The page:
An Introduction to Short Haul Operations - Helicopter Rescue
This video introduction to short-haul operations, produced in cooperation with the National Park Service and the US Forest Service, is designed to give interagency management teams an introduction to the operational and risk assessment procedures for safe short-haul operations.
Short-Haul is defined as transporting one or more persons suspended beneath a helicopter. Typically the duration of the flight is as short as possible to a suitable landing zone where the patient may be loaded internally or transferred to a higher level of medical care.
The National Park Service has been using this rescue technique successfully since 1986. Service wide, there are more than thirty short-haul rescues each year. Short-haul techniques used within the National Park Service were adapted from methods used by the military, Parks Canada and European rescue services. Since 1991 the ten parks that operate short-haul programs have convened annually to share lessons learned, update equipment and perform quality assurance. The ten parks that operate short-haul programs and convene annually are Grand Canyon, Denali, Sequoia Kings Canyon, Yosemite, Grand Teton, Mount Rainier, Zion, Yellowstone, Hawaii Volcanoes and North Cascades.
Park service short-haul mission profiles typically include forest, cliff, canyon, snow & glacier and river rescues from areas prohibitive of ground based evacuations. When utilized properly the technique can reduce the time, duration and number of rescue personnel exposed to hazardous environments. Short-haul has also proven to be valuable on interagency missions with the National Park Service supporting rescue efforts in county and state agencies as well as other parks within the geographic region. The United States Forest Service is initiating the use of short-haul in order to augment their ability to rescue injured employees.
Operational and Risk Assessment Procedures for Safe Short-Haul Operations
To qualify as short-haul rescuers, participants must be qualified helicopter crew members and attend annual helicopter short-haul training. During these training sessions short-haulers review the proactive operational risk management and briefing system used for rescue operations.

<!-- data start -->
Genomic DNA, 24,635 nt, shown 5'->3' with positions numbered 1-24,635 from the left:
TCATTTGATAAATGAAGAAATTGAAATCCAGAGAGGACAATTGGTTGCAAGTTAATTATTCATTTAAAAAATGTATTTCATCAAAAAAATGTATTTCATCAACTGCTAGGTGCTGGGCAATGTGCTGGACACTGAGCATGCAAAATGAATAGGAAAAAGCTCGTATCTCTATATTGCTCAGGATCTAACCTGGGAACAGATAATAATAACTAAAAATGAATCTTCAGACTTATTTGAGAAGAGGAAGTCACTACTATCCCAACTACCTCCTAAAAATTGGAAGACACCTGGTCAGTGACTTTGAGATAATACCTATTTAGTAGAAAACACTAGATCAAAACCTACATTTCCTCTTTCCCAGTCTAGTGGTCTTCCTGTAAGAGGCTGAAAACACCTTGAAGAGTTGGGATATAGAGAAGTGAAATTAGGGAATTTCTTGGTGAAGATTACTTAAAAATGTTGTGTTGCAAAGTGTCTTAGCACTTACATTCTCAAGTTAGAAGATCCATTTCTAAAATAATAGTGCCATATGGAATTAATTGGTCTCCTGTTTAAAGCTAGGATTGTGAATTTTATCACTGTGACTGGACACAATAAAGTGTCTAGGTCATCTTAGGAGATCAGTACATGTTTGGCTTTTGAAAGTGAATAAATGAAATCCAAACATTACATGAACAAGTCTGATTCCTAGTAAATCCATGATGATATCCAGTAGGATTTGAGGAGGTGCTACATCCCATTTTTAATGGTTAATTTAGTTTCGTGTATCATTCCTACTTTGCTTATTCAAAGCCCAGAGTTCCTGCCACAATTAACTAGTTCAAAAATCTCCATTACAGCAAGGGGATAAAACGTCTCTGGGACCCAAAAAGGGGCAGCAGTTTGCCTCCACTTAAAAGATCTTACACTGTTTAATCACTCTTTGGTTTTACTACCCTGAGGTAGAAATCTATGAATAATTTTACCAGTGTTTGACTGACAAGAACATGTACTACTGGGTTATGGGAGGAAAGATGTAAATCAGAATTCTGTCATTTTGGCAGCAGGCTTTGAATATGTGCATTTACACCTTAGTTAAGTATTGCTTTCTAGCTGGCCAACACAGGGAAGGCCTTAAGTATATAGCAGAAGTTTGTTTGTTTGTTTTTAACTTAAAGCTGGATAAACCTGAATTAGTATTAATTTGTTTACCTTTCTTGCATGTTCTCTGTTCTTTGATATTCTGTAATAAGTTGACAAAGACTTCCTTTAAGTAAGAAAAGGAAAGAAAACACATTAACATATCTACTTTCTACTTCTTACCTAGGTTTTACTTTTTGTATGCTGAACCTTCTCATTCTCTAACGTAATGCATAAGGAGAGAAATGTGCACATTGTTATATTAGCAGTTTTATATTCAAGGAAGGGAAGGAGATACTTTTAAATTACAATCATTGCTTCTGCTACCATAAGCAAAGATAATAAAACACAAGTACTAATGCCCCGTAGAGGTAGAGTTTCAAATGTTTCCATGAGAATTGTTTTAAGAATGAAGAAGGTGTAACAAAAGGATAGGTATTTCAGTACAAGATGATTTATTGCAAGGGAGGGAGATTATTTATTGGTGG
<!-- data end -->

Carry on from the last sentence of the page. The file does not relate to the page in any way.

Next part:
The risk assessment model used is called the GAR model for Green (Low Risk), Amber (Moderate) and Red (Implement Measures). It has proven to be a very effective tool for mitigating hazards and soliciting rescuer input before, during and following an operation.
Once a request for short-haul extraction has been made the flight crew assembles, which is typically the pilot, one spotter, one short-hauler and potentially a medical person. The flight crew will first receive a mission briefing, then load their required equipment onto the aircraft and then fly to the scene to perform a reconnaissance check flight. The goal of this flight is for the pilot and crew to get first-hand knowledge of the extraction site as well as to determine a suitable location for the staging site. The pilot relays the following information to the incident command post; GPS coordinates, pressure, altitude, outside air temperature, wind speed, wind direction, wind gust, power adequate, rotor clearance adequate. Once a thorough reconnaissance is complete, the helicopter will land at the staging site where the short-hauler and spotter will rig the short-haul rope to perform hook, radio and buddy checks and finalize the GAR risk assessment.
For short-haul missions the aircraft is rigged with both a primary and secondary release system for the short-haul line. The primary system is the cargo hook on the belly of the aircraft and the secondary system is the three ring release that must be mechanically activated by either the pilot or the spotter. In the event of an entanglement or other emergency need to jettison the short-haul line, either the spotter or the pilot releases the three ring mechanism followed by the pilot releasing the belly hook. The short-hauler always has the option to use a cut away knife in the event of an emergency.